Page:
This version of the story has me thinking about going back and rereading P&P to take a look at Austen’s tone: is she really as unsympathetic as Elizabeth’s responses might make her appear, or is Austen skewering Elizabeth along with everyone else? 

But also, I am left thinking.  The lives of the below-stairs staff, principally Sarah, Elizabeth’s maid, are not nearly as barren as one might imagine, or perhaps assume. 

And I’ve also given some thought to who really did have it better.  Definitely women like Elizabeth had the nicer life from day to day, but they also had limited options.  Even the options for Elizabeth’s father, as this story shows, were quite limited.  The “below stairs” staff, in a sense, had a bit more personal freedom, even women, although choosing a life that wasn’t “safe” was just as fraught for both.  

What would I rather be?  The woman forced to present myself in a certain way to attract a man who could take care of me in a certain way?  The payoff is a pleasant, luxurious lifestyle…on the surface…but at what cost?  Even if the marriage is happy, and much worse if it isn’t.  On the other hand, is a lifetime of strenuous physical labor worth Sarah’s small freedoms? And the chance to go after happiness?




The Lois Level’s Favorite Jane Austen novels, most to least favorite:

  1. Emma

    Emma is so bossy. I love it. Also, she really gets to know the man she marries, who is ok with her bossiness. And she really cares about those around her.

2. Persuasion

When you go after what you really want, you take a risk that you won’t get it. Sometimes you have to live with that for a long time.

When things work out for the young and untried, they don’t always appreciate the significance of what they have.

3. Pride & Prejudice

Yes, of course I like Pride & Prejudice. I suppose Elizabeth’s being so snarky to Mr. Collins and her overall attitude is probably a sign of her poor “home training”, but like most people, I like her just the same.

I maintain that if they had all been a bit nicer to Mary, she wouldn’t have come out so insufferable. You reap what you sow.

More retellings of Pride & Prejudice:

Needless to say, there are a lot. These are two that appeal to me:

Jane Austen at Home

This biography examines what happened in Jane Austen’s life and how it affected her novels.

Ayesha at Last by Uzma Jalauddin

Just yesterday, one of my Jordanian friends and I were texting about her upcoming 30th birthday, or as my friend put it, “The day when my aunts call me up and yell at me for not having a rich husband yet.”

She has also told me about random guys coming up to her or her friends to get her dad’s phone number. One was a guy who saw her when she went to her (female) friend’s office to pick up money for an upcoming trip. Because the right thing for men do is to get permission from the father before asking a woman out. In 2019, I kid you not. Culturally speaking, that’s the respectful thing to do. Even I yelled at her for about complaining about that! I told her both both know they are trying to do the right thing.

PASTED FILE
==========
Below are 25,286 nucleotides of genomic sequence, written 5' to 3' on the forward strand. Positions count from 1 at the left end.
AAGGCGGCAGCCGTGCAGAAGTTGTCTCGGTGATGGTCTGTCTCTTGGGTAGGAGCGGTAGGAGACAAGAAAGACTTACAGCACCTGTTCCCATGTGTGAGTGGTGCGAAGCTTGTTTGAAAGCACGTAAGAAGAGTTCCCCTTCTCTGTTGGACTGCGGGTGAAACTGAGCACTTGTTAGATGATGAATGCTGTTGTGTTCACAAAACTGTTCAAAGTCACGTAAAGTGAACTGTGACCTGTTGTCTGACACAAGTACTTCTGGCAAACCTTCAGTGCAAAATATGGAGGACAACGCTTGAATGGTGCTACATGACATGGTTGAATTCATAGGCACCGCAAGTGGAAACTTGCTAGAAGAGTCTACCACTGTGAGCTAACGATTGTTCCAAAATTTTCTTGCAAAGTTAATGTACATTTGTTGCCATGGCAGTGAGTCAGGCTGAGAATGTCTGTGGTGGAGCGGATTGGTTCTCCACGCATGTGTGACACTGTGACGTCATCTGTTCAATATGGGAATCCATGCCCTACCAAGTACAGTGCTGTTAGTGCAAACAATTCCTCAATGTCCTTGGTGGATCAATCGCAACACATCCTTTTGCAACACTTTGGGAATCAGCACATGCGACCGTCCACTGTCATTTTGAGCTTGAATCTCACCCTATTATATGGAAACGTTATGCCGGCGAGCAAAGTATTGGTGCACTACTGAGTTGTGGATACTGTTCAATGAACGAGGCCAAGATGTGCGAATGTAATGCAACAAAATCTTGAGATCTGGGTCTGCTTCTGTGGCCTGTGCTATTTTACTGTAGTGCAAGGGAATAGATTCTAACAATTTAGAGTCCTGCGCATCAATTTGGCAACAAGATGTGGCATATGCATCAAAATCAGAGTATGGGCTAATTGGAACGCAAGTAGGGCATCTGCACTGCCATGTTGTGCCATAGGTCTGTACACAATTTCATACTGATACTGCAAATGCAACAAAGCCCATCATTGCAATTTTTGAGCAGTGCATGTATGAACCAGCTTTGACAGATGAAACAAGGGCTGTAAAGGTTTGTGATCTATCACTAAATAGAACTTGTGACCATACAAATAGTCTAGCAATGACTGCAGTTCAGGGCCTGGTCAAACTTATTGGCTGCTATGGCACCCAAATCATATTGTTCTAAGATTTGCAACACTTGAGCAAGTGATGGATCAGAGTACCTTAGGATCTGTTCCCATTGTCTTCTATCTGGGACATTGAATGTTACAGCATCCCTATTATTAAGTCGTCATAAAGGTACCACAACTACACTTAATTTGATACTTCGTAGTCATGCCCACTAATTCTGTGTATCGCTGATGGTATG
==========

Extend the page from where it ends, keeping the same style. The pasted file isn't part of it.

The Arab world in 2020 is not that different from England in 1820 in some ways, even in the enlightened parts. This stuff is real.

Also, Arab celebrations are huge and completely over the top.

Who am I kidding, a lot of stuff about the whole culture is completely over the top (usually in a good way). Also, “family” means all of your aunts, uncles, great aunts & uncles, and up to at least your third cousins.

An Arab Pride & Prejudice has got to be pretty good. Curtis Sittenfeld’s Eligible, a version set in the United States is also pretty good, mainly because Sittenfeld is a good writer, but she definitely had to force the plot a lot more.

Some of the sources Jo Baker used to write Longbourn:

With books like Longbourne, sometimes the References section is almost as much fun as the book itself.

Here are some goodies I want to try:

I noticed a few of the dishes the Bennetts are served are very specifically described. Here’s why: The Jane Austen Cookbook. Of course there is a Jane Austen cookbook!

I also enjoy reading about how people lived historically. I don’t know why so much history is about wars. Very few people ever went to war, but almost everyone had a home. People who lived had to live somewhere and somehow. Behind Closed Doors is a general social history about how people lived in Austen’s time.

About the Cover Photo

C. E. Brock (died 1938) / Public domain

C. E. Brock (died 1938) / Public domain

This cover illustration depicts the scene in which Lydia goes to the kitchen to show the staff her ring upon returning to home after her questionable marriage. It shows Mrs. Hill and “the two housemaids”, called Sarah and Polly in Longbourn.

Here is Baker’s narration of the same scene: “After dinner, Lydia galloped down to the kitchen to show off her wedding ring to Mrs. Hill and the housemaids, and boast of being married. Polly looked on, wide-eyed, lips parted: Mrs. Hill peered at the plump little hand and the flower of tiny diamonds, and murmured along with Lydia’s talk, and then, when she could bear it no more, gave her a stick of barley-sugar to shut her up, all the while thinking if the girl did not run back off upstairs she stood a good chance of getting a proper slap” (287).